General Manager Rochelle Prunty prefers to let River Valley's statistics speak for themselves, and they are impressive ones, especially for a relatively new business. The 4,000-plus-member family-owned co-op is exceptionally committed to sustainable, environmentally responsible business practices and the strong support of local food sources and economic exchange. Fully 20 percent of the food the market purchased in 2009 came from within 100 miles—about $1 million worth. Another $1 million worth was purchased from within the Northeast region. Want to know how that breaks down in terms of food? Well, for starters, the co-op purchased 14,000 ears of local corn, 36,000 pounds of local apples and 144,000 (12,000 dozen) local eggs. It also bought 13,000 gallons of local milk, 9,000 pounds of regional cheeses and 4,000 pounds of local beef, and continues to keep its doors open to all manner of local produce. It employs local people, champions its many source farms and supports locally owned businesses by hiring local contractors and advertising in local media. But it doesn't stop there. River Valley Market has also made an exceptional effort to set an example as a business that's serious about sustainable building and maintenance, and truly cares about the environment. Its recycling program diverted 81 percent of last year's waste from the local landfill through composting or recycling (an achievement which should merit a tax break in a town whose landfill is almost full)! Through its bag reuse program, an estimated 60,000 bags have been reused (approximately 85 trees' worth), and in happily symbiotic efforts, River Valley has raised funds for local nonprofits like the Food Bank and the Survival Center. To "top it off," the co-op's roof is covered with a 165-panel solar array that kept 82,000 pounds of CO2 from entering the atmosphere last year, and though this produced power only meets a fraction of the market's need, 100 percent of additional purchased energy comes from "green" producers (mostly generated from wind power). Even if it didn't have all its impressive walking of the talk when it comes to planet and people karma, River Valley Market still stands out as an awesome choice for good, healthy food, period. Fresh meat and seafood arrive several days a week; a wellness section is packed with the best brands of vitamins and other supplements; there is beer and wine (much of which is also regionally produced) and a bulk foods section where you can find just about anything. Member specials are a big incentive to officially join. You can even dine in at River Valley, in its Quarry Cafe and bakery, which features fair trade organic coffee drinks as well as made-to-order fruit smoothies, a daily hot bar and salad bar equipped for breakfast and lunch. Baked goods include H&H bagels from Brooklyn (one of the co-op's few nonlocal indulgences), scones, muffins, pastries, gluten-free options and fresh-baked local bread from Bread Euphoria and Berkshire Mountain Bakery Bread. In addition, there are typically three homemade soups on hand at any given time. At 17,000 square feet, the co-op describes itself as "large enough to meet your needs and small enough to meet your neighbors." That's an equation we'd like to see more of, and it's hard to think of a better example of this year's Best of the Valley theme, "Desire to Inspire," than this collective of community members who've clearly decided that, in fact, there's a lot that's worth caring about.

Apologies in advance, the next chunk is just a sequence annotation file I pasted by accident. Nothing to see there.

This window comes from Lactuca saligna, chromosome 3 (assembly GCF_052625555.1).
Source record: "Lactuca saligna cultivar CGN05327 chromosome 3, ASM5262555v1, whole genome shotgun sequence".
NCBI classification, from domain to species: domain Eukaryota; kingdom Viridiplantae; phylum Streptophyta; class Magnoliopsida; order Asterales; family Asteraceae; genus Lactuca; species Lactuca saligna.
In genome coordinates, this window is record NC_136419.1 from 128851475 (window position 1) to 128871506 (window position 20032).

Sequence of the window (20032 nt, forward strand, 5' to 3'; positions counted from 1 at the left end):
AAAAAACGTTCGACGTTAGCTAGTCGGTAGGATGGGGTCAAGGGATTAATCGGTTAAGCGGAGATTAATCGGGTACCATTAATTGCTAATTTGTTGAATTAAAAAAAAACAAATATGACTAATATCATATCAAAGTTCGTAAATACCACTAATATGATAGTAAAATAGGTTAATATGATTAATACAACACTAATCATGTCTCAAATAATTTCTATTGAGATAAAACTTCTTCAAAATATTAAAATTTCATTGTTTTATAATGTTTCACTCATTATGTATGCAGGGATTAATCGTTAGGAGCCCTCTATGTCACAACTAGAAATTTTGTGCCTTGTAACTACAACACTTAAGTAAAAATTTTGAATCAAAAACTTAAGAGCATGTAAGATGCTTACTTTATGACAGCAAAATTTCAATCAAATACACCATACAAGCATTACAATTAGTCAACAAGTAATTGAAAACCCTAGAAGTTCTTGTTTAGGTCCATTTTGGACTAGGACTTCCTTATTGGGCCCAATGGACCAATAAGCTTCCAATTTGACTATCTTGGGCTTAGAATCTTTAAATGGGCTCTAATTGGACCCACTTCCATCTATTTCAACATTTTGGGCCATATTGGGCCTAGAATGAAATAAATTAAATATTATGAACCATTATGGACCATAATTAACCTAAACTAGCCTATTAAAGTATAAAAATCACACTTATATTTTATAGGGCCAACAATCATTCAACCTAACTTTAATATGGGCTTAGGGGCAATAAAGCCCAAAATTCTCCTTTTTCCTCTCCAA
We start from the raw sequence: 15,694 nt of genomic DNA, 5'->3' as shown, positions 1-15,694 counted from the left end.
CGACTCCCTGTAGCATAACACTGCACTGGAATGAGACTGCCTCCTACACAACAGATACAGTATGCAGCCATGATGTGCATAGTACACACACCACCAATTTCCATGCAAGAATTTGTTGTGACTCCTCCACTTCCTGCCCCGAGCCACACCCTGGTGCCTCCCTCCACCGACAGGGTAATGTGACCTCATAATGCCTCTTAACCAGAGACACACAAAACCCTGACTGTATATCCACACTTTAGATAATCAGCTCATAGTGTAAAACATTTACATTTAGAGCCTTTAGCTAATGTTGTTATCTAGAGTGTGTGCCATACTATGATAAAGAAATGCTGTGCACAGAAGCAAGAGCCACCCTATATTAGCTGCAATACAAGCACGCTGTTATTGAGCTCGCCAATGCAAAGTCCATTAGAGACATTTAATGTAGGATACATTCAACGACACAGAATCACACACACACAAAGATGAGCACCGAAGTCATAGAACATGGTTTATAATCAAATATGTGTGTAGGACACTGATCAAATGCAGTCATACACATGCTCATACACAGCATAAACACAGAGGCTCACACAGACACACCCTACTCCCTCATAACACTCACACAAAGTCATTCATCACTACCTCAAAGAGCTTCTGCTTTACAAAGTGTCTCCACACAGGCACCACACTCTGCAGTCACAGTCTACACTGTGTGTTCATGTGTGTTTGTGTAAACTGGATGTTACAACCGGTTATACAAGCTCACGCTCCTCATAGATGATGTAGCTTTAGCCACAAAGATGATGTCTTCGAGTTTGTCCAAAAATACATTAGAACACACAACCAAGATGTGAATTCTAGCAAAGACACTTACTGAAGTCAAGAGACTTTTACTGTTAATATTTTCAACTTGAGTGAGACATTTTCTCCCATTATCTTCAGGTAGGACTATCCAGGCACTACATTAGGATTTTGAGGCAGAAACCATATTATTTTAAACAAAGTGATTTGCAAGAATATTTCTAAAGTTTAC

Local green business
2nd place Place for fair trade products
2nd place Health food store
3rd place Place for homemade soup
1st place, Health food store